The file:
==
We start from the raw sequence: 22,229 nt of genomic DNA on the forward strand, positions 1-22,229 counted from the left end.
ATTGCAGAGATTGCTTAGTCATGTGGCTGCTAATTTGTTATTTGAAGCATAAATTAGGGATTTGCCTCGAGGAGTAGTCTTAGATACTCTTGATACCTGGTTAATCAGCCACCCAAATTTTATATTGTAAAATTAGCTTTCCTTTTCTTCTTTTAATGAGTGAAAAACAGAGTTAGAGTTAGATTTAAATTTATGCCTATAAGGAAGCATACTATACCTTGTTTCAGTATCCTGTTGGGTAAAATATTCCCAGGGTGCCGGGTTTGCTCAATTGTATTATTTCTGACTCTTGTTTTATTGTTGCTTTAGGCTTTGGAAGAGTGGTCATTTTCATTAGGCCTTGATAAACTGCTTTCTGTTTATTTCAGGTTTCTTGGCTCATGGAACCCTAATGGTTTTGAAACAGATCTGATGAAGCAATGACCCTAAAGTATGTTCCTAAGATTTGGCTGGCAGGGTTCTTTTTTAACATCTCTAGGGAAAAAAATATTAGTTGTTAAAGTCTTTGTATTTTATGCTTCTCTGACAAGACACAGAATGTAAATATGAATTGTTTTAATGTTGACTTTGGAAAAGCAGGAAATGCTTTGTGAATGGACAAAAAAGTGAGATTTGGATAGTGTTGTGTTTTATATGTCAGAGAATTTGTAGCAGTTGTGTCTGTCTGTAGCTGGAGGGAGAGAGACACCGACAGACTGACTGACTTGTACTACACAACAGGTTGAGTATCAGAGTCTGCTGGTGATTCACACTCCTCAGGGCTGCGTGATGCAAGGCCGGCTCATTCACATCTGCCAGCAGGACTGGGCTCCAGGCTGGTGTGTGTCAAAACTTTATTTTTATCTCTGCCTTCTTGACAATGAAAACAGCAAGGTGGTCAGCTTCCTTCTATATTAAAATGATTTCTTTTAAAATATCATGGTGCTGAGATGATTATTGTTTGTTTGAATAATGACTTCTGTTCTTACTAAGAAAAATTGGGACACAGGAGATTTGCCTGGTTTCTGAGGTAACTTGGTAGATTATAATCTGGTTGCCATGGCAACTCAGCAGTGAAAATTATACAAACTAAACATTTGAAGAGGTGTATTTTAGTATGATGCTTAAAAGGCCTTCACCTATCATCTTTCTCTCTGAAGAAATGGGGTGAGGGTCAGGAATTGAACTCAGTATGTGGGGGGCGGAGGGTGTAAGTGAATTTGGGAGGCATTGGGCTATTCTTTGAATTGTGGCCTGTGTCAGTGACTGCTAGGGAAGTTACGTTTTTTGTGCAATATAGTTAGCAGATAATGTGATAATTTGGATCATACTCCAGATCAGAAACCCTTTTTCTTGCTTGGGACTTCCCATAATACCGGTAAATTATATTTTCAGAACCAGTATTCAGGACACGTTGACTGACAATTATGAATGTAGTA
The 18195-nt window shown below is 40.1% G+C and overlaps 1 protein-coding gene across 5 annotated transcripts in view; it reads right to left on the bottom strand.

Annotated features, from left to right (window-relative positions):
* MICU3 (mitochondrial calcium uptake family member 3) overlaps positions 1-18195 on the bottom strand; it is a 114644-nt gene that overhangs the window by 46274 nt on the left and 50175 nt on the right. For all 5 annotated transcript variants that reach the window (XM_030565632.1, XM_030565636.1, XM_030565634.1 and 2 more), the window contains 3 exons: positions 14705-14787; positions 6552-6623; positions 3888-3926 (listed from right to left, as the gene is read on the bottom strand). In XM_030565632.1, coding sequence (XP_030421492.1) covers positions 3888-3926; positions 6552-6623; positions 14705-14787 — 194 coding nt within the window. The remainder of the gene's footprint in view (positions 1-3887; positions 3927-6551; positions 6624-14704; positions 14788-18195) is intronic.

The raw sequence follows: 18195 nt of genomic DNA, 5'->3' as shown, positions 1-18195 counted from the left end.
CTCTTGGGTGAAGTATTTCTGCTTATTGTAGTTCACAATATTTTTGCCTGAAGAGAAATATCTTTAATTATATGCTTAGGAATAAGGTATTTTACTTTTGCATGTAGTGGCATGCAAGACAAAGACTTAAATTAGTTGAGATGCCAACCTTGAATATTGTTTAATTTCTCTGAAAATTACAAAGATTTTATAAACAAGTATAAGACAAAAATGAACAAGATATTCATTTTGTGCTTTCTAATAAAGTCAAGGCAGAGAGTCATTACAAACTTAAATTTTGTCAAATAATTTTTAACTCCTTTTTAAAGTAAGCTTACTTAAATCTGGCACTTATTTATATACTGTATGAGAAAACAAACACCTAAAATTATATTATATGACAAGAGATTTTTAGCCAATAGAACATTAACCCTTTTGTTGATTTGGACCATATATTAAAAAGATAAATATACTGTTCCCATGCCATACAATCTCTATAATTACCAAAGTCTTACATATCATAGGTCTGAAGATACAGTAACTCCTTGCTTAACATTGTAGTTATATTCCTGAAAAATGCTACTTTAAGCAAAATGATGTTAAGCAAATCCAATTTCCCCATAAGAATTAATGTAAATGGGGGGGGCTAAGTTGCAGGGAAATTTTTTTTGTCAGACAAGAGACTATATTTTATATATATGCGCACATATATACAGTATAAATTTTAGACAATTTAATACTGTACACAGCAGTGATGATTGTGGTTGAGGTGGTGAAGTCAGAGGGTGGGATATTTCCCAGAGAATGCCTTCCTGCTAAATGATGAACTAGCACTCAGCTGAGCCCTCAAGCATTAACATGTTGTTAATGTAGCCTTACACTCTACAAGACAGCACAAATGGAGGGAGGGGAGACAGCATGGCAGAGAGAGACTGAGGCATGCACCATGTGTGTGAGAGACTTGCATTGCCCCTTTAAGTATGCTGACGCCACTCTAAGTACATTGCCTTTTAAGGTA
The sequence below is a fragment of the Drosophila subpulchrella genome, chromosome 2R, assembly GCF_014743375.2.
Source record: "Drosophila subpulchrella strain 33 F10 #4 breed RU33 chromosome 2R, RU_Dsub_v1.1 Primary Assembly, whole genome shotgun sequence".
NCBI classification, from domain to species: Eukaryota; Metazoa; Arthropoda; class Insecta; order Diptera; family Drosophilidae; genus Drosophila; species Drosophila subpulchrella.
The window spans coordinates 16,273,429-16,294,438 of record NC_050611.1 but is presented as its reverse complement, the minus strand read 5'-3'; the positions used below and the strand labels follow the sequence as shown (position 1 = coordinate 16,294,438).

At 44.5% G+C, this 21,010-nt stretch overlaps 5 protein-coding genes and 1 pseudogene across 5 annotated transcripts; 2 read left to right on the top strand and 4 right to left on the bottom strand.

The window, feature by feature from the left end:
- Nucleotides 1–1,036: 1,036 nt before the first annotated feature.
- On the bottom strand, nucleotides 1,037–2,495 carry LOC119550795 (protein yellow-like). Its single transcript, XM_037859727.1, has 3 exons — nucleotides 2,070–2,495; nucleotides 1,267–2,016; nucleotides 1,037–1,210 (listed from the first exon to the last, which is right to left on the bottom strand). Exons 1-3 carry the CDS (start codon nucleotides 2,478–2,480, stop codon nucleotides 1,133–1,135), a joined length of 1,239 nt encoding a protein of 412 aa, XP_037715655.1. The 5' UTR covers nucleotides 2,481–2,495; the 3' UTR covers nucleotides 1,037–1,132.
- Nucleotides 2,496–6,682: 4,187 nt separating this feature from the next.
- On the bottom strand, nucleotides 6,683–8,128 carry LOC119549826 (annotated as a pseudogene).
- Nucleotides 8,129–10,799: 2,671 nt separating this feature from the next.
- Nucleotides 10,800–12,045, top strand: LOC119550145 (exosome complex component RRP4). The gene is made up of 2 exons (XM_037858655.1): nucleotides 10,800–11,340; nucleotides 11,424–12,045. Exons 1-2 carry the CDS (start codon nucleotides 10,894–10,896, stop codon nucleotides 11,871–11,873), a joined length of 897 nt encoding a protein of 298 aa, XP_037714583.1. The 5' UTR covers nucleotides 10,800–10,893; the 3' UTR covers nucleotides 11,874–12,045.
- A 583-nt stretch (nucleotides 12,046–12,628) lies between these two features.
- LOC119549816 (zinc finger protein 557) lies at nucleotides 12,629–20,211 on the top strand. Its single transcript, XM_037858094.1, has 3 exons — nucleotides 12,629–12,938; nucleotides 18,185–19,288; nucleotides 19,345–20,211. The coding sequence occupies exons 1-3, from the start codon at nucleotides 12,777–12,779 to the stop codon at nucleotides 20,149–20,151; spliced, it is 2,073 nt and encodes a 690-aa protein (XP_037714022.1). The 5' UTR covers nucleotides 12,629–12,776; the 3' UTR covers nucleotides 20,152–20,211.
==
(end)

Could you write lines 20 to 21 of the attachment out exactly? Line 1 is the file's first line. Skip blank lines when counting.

- A 583-nt stretch (nucleotides 12,046–12,628) lies between these two features.
- LOC119549816 (zinc finger protein 557) lies at nucleotides 12,629–20,211 on the top strand. Its single transcript, XM_037858094.1, has 3 exons — nucleotides 12,629–12,938; nucleotides 18,185–19,288; nucleotides 19,345–20,211. The coding sequence occupies exons 1-3, from the start codon at nucleotides 12,777–12,779 to the stop codon at nucleotides 20,149–20,151; spliced, it is 2,073 nt and encodes a 690-aa protein (XP_037714022.1). The 5' UTR covers nucleotides 12,629–12,776; the 3' UTR covers nucleotides 20,152–20,211.